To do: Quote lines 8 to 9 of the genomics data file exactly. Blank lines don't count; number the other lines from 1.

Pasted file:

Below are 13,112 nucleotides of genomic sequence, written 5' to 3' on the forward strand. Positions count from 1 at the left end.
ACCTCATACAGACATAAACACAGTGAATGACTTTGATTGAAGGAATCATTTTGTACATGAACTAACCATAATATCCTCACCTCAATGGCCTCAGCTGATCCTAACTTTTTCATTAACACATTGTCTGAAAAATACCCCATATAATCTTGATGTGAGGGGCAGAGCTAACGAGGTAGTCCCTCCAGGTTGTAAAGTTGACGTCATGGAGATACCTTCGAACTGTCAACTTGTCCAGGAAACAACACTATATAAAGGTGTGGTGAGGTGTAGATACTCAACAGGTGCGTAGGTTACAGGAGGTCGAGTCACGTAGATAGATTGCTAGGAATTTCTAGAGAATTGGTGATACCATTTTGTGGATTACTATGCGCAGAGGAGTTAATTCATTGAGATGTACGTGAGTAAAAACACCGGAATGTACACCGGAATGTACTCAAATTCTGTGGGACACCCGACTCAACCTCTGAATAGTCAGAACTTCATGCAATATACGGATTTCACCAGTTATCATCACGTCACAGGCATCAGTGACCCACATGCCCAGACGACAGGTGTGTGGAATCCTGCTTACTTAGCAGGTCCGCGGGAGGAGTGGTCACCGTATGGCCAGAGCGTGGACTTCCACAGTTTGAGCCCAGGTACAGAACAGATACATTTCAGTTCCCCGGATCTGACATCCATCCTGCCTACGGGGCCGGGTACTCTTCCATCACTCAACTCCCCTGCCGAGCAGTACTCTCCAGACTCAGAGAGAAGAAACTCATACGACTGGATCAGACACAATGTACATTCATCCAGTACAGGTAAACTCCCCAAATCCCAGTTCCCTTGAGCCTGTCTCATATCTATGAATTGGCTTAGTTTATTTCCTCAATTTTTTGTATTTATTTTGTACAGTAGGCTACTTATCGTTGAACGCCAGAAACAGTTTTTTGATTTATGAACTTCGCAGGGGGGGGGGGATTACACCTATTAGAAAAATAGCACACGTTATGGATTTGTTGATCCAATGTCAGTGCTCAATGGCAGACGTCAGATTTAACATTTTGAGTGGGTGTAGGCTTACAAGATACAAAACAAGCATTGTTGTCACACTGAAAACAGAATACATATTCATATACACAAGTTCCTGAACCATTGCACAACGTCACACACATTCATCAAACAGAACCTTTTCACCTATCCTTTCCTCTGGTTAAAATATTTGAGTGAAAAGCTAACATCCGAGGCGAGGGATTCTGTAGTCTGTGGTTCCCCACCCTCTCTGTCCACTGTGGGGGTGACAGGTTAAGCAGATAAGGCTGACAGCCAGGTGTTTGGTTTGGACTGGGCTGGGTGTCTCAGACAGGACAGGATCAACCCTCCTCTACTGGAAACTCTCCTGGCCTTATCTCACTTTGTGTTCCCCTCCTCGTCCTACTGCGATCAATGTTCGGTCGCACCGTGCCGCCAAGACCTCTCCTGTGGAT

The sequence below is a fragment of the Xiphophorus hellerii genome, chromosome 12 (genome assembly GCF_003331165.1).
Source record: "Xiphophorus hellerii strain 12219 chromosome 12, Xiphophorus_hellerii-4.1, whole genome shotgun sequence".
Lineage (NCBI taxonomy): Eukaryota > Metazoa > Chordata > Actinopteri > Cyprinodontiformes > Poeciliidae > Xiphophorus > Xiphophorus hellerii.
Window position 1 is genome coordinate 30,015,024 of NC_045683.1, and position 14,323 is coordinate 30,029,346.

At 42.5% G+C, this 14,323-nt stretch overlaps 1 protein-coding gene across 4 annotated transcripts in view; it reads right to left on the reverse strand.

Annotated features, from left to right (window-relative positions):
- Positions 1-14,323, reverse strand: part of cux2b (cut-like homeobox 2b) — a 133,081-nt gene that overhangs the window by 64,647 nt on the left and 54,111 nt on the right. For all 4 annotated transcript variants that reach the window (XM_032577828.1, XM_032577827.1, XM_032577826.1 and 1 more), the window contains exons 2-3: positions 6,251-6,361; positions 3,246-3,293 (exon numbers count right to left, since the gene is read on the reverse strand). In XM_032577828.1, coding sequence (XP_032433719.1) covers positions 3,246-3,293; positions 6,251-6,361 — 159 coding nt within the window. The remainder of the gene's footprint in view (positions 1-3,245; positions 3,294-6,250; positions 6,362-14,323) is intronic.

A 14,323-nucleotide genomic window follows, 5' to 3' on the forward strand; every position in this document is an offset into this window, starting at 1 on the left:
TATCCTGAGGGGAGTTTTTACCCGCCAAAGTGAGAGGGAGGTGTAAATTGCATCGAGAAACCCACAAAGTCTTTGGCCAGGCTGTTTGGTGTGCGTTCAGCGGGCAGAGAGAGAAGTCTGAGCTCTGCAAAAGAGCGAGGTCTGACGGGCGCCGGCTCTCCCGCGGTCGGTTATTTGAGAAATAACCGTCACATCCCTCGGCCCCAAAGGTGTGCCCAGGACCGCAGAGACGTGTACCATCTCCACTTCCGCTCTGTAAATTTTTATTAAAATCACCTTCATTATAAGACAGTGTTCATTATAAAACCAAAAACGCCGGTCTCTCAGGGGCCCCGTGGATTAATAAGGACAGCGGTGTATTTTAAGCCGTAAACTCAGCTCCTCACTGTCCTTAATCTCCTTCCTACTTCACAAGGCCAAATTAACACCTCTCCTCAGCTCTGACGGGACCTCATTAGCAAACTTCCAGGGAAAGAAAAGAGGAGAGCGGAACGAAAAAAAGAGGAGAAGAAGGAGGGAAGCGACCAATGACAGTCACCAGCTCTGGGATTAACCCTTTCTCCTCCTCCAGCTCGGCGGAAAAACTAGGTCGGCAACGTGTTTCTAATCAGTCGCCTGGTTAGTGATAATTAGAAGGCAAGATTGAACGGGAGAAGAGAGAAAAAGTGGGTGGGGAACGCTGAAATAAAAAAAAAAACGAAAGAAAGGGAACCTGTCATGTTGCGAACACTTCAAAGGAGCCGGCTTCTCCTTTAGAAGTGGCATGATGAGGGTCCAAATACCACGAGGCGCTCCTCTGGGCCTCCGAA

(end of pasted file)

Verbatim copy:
Annotated features, from left to right (window-relative positions):
- Positions 1-14,323, reverse strand: part of cux2b (cut-like homeobox 2b) — a 133,081-nt gene that overhangs the window by 64,647 nt on the left and 54,111 nt on the right. For all 4 annotated transcript variants that reach the window (XM_032577828.1, XM_032577827.1, XM_032577826.1 and 1 more), the window contains exons 2-3: positions 6,251-6,361; positions 3,246-3,293 (exon numbers count right to left, since the gene is read on the reverse strand). In XM_032577828.1, coding sequence (XP_032433719.1) covers positions 3,246-3,293; positions 6,251-6,361 — 159 coding nt within the window. The remainder of the gene's footprint in view (positions 1-3,245; positions 3,294-6,250; positions 6,362-14,323) is intronic.